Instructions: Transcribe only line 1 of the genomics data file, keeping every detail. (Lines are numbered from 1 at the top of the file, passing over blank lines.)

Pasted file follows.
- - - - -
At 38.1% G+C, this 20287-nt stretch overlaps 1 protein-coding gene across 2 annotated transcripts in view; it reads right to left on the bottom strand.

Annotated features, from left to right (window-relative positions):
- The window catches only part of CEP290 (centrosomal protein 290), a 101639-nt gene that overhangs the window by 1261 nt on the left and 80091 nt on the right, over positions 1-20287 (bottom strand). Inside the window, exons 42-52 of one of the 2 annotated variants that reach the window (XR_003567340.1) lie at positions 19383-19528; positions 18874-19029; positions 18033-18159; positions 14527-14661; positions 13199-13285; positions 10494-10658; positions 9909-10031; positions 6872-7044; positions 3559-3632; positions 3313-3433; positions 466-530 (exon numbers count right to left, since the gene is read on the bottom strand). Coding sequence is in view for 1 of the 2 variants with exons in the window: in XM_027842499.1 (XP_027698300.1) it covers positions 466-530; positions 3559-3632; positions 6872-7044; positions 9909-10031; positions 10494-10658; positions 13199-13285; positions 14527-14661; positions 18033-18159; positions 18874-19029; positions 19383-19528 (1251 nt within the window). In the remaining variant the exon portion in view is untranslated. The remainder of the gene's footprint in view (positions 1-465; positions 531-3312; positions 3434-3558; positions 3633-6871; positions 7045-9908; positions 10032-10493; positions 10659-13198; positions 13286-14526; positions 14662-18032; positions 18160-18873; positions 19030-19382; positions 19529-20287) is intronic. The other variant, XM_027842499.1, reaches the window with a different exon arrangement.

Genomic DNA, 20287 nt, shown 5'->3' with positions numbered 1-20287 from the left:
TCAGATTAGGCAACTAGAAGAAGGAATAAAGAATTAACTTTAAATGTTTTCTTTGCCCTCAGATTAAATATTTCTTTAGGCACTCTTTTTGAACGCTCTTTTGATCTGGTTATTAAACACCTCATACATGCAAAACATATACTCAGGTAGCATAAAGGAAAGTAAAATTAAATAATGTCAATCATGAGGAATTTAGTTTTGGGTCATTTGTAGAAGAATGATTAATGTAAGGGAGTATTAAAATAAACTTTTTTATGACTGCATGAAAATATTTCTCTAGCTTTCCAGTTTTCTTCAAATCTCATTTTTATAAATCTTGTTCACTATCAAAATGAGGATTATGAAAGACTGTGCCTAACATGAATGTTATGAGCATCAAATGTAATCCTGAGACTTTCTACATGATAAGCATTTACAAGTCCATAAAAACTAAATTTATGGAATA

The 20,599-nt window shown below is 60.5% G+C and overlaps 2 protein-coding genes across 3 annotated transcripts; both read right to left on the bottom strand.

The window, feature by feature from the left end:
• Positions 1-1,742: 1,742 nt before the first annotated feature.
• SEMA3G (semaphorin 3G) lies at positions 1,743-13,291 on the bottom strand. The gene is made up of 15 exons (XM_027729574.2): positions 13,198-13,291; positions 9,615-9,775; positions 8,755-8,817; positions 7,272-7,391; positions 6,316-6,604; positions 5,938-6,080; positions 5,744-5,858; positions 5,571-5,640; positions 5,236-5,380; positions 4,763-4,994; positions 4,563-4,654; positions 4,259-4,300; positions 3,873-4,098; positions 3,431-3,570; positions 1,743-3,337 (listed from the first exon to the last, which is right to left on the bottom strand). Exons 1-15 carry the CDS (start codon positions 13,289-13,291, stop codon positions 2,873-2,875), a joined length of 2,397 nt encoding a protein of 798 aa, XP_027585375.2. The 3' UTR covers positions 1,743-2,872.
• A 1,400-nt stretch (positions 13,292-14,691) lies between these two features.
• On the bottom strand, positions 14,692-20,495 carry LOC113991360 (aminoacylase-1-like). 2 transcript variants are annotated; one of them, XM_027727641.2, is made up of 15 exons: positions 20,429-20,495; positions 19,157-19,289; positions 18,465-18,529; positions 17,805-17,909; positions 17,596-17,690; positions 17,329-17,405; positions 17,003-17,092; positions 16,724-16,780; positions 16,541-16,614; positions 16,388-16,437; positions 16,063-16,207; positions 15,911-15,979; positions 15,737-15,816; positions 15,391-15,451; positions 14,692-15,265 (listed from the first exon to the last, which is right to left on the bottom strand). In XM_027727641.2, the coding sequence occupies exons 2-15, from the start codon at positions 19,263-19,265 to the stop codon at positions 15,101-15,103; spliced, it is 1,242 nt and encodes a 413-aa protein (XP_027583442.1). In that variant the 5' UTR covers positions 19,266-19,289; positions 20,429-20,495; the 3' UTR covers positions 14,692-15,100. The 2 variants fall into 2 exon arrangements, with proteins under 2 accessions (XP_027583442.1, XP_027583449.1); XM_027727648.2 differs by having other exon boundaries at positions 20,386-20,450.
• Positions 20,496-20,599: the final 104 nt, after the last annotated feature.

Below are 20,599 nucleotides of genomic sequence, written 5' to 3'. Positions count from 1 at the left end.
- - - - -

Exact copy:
At 38.1% G+C, this 20287-nt stretch overlaps 1 protein-coding gene across 2 annotated transcripts in view; it reads right to left on the bottom strand.